Microsoft Patch Tuesday

Microsoft Patch Tuesday Roundup - June 2010 - “Everything is Vulnerable” Edition

by Brian Martin
June 9, 2010

Here we go again - another massive “Patch Tuesday”, brought to you by Microsoft. This particular bundle addresses 34 vulnerabilities in Windows, IE, Office, .NET Framework, IIS and Sharepoint, a tie for the largest vulnerability count in a single Microsoft Patch Tuesday to date. The advisories include a wide range of vulnerabilities including code execution, privilege escalation, information disclosure, denial of service and cross-site scripting (XSS).

Among the vulnerabilities addressed in June’s updates are two issues that were recognized by Microsoft in February and April. Three of the ten updates have been given severity ratings of “critical” while the other seven are rated as “important”. Six updates affect the Windows operating system, including Microsoft’s newest OS, Windows 7. As always, Tenable has released Nessus plugins to perform credentialed checks to detect each of these vulnerabilities and help aid your remediation processes.

Patch Tuesday Breakdown and Thoughts:

Microsoft Patch Tuesday Roundup - May 2010 - Language Barrier Edition

by Paul Asadoorian
May 13, 2010

Microsoft's Language

No, I'm not talking about C# or Visual Basic, I'm referring to Microsoft's very own version of the English language ("Minglish"?). An example of the Microsoft variation on the English language is shown here:

"The vulnerability could allow remote code execution if a user visits a malicious e-mail server."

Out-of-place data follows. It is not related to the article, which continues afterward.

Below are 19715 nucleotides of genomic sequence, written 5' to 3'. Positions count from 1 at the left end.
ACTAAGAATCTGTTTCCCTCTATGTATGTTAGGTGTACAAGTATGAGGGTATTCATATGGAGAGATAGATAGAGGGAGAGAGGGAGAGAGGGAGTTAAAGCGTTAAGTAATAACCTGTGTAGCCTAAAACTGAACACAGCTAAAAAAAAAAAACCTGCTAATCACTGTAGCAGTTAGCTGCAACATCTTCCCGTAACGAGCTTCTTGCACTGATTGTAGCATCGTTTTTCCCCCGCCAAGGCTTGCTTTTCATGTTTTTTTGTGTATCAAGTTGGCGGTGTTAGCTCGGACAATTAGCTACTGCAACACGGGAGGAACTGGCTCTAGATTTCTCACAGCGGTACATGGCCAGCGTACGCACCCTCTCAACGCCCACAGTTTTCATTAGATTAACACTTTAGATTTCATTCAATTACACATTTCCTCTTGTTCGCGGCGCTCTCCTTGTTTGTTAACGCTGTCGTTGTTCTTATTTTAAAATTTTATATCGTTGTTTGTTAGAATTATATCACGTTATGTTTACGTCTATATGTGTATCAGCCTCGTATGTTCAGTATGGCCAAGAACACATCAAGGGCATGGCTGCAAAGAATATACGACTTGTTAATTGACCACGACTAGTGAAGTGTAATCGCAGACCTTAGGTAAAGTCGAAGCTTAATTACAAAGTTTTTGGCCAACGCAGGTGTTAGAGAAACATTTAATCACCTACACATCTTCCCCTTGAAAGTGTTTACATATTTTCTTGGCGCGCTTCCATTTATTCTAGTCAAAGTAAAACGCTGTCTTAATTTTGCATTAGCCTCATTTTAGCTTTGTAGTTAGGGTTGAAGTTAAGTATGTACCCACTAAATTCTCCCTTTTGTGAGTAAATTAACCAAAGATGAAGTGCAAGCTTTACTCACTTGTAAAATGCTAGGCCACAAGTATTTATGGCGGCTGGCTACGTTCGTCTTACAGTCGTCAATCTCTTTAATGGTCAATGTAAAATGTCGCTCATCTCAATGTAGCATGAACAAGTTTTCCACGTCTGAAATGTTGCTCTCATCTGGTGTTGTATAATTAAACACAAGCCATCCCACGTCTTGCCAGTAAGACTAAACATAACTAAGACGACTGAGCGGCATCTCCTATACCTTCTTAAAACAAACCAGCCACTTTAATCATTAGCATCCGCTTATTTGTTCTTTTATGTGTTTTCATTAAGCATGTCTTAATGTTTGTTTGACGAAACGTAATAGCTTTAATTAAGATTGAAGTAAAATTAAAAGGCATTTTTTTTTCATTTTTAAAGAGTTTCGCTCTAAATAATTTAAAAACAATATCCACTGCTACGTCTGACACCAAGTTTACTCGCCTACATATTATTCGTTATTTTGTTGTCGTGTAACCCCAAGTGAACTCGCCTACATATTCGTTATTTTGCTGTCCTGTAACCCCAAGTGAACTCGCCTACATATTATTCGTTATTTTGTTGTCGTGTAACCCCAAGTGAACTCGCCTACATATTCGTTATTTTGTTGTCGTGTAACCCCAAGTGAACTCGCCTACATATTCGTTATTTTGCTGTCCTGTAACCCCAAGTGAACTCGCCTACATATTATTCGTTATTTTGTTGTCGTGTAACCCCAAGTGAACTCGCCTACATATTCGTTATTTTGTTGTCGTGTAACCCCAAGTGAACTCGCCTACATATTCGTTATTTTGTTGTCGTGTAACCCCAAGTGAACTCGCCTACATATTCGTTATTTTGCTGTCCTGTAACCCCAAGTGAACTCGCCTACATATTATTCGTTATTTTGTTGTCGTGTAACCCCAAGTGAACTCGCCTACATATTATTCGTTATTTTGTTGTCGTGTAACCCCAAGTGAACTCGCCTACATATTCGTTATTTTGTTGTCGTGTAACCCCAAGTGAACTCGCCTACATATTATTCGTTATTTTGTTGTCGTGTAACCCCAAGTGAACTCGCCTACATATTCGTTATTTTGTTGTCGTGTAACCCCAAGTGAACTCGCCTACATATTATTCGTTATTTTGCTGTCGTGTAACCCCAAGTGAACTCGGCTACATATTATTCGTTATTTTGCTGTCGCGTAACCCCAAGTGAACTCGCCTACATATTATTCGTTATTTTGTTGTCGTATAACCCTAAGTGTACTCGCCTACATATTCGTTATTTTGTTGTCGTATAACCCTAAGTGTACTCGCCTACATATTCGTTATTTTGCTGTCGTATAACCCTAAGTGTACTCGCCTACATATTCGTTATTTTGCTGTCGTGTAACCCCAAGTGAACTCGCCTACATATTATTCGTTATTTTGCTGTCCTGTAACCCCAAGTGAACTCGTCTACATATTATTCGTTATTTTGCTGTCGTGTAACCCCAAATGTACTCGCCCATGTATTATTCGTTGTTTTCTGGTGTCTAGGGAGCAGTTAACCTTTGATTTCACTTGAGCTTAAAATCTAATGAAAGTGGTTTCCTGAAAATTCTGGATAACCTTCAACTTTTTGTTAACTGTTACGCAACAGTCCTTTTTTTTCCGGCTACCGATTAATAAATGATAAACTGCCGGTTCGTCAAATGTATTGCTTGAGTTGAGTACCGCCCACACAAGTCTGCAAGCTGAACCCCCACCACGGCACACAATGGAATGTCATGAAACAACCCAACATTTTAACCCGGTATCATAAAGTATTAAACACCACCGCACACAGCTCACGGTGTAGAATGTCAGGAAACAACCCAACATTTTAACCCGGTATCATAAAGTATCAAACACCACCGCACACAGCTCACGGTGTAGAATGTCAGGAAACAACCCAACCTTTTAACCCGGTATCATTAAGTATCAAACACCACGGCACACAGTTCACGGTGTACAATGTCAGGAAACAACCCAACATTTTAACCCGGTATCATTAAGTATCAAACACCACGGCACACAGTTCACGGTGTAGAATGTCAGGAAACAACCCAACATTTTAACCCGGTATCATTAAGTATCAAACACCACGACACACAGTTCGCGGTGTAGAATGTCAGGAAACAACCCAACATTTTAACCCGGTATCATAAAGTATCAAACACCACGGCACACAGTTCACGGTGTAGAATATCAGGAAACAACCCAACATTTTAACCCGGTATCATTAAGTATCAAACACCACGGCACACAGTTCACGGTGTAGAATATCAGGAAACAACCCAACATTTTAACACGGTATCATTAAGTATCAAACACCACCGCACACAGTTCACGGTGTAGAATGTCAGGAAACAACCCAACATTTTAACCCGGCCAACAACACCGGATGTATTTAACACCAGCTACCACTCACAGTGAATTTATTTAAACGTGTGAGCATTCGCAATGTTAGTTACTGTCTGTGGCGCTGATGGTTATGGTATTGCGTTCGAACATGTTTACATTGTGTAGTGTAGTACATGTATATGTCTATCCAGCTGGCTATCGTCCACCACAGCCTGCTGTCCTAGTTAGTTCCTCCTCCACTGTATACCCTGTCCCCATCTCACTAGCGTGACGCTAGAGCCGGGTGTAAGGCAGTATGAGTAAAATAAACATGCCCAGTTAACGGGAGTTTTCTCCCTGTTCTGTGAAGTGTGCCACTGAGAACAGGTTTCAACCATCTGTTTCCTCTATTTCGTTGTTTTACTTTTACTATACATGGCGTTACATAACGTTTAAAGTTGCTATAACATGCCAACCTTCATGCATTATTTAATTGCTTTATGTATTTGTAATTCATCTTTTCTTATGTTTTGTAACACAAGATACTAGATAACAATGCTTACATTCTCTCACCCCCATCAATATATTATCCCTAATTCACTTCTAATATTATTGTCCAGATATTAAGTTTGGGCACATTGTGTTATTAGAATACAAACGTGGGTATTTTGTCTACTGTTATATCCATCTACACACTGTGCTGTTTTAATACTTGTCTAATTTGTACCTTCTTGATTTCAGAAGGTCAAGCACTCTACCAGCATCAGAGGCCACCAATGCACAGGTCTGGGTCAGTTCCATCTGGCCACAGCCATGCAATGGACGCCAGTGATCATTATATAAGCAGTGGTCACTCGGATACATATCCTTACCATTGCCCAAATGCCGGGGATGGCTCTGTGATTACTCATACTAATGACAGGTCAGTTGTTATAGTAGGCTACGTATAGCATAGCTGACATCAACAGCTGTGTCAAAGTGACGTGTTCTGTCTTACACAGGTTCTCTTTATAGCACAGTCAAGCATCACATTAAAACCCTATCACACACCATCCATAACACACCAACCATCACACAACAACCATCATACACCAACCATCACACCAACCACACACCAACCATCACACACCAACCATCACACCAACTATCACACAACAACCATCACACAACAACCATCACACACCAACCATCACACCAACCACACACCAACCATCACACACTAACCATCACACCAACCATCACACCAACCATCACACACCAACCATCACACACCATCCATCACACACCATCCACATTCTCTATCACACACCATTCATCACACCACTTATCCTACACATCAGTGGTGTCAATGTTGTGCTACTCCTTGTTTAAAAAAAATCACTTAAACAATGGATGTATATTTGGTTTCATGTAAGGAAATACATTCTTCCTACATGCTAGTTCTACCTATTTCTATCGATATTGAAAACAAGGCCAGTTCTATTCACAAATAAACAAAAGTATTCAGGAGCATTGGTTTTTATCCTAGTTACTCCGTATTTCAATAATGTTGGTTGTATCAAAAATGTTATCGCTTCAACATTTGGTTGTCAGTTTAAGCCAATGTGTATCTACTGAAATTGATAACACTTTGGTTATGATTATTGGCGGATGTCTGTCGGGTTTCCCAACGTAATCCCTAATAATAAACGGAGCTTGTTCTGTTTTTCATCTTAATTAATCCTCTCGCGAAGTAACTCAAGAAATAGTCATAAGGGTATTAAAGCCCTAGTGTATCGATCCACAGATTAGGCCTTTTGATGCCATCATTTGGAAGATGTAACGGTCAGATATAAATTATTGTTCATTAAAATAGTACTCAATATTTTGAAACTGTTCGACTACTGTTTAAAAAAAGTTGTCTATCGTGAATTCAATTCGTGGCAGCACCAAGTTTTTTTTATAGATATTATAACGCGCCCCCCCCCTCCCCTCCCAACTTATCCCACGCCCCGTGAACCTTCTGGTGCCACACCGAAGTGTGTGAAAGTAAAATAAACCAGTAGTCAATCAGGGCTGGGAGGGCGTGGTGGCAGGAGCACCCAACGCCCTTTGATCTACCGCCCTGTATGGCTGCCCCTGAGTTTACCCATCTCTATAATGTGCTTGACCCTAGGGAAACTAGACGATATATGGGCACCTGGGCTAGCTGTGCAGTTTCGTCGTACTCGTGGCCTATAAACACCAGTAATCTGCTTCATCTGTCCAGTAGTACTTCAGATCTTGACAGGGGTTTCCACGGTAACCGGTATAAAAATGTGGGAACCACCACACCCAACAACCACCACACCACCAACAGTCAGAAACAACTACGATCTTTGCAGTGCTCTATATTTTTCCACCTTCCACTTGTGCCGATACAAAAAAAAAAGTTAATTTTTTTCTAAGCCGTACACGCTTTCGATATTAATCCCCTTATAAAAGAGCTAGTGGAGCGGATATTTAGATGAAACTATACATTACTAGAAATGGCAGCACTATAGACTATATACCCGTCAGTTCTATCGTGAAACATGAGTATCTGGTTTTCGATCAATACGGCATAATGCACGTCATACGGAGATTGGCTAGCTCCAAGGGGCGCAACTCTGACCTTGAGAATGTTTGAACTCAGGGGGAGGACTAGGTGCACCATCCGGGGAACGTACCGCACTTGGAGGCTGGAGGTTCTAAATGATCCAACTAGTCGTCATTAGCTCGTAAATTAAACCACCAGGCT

We've addressed the "could allow" statement in a previous post (for example, changing your shoes “could allow” you to win the lottery). We've also addressed the "remote code" execution and dug into what that really means. In this case, it takes on a slightly different meaning from the traditional remote buffer overflow or client-side attacks. The part that is brand new to the "Minglish" language is "if a user visits a malicious e-mail server". Let me get this straight: you not only have to be running the vulnerable software but must also think to yourself, "Gee, I wonder what a malicious e-mail server looks like? I think I will re-configure my email client to connect to pop3.evilbadguy.com and find out".

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I think what they are trying to say is that "Some digging may have occurred, which could allow a person to fall in a hole. No public falling has occurred."

Microsoft Patch Tuesday Roundup - April 2010 - Superman Edition

by Paul Asadoorian
April 14, 2010

It’s A Bird, It’s a DoS, It’s Remote Code Execution!

I've always cautioned people about the danger of disregarding vulnerabilities that are labeled as "Denial of Service" (Such as MS10-014 from February) for a couple of reasons. First, when a bug exists in the code that allows something to "crash", there is usually a potential that the "crash" could somehow allow for code execution (remember that a buffer overflow is just a controlled crash). Second, when code is being analyzed so that the bug can be fixed, the surrounding code is often analyzed to be certain there are no other bugs or vulnerabilities. This analysis could lead to the disclosure of other vulnerabilities or a new way to turn a DoS into remote code execution. This appears to be the case with MS10-20, which was first publicly disclosed as a DoS bug in the SMB client. Microsoft is now reporting it as a vulnerability that "could” allow remote code execution. Upon further inspection, the security bulletin reports five vulnerabilities related to the SMB client that are patched in MS10-20. The first is the original DoS bug reported by Laurent Gaffie to the Full Disclosure mailing list on November 11, 2009. The general consensus was to dismiss this bug because it was "just a DoS".

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Microsoft Patch Tuesday - March 2010 - "It Won't Happen To Me" Edition

by Paul Asadoorian
March 10, 2010

Attacks Happen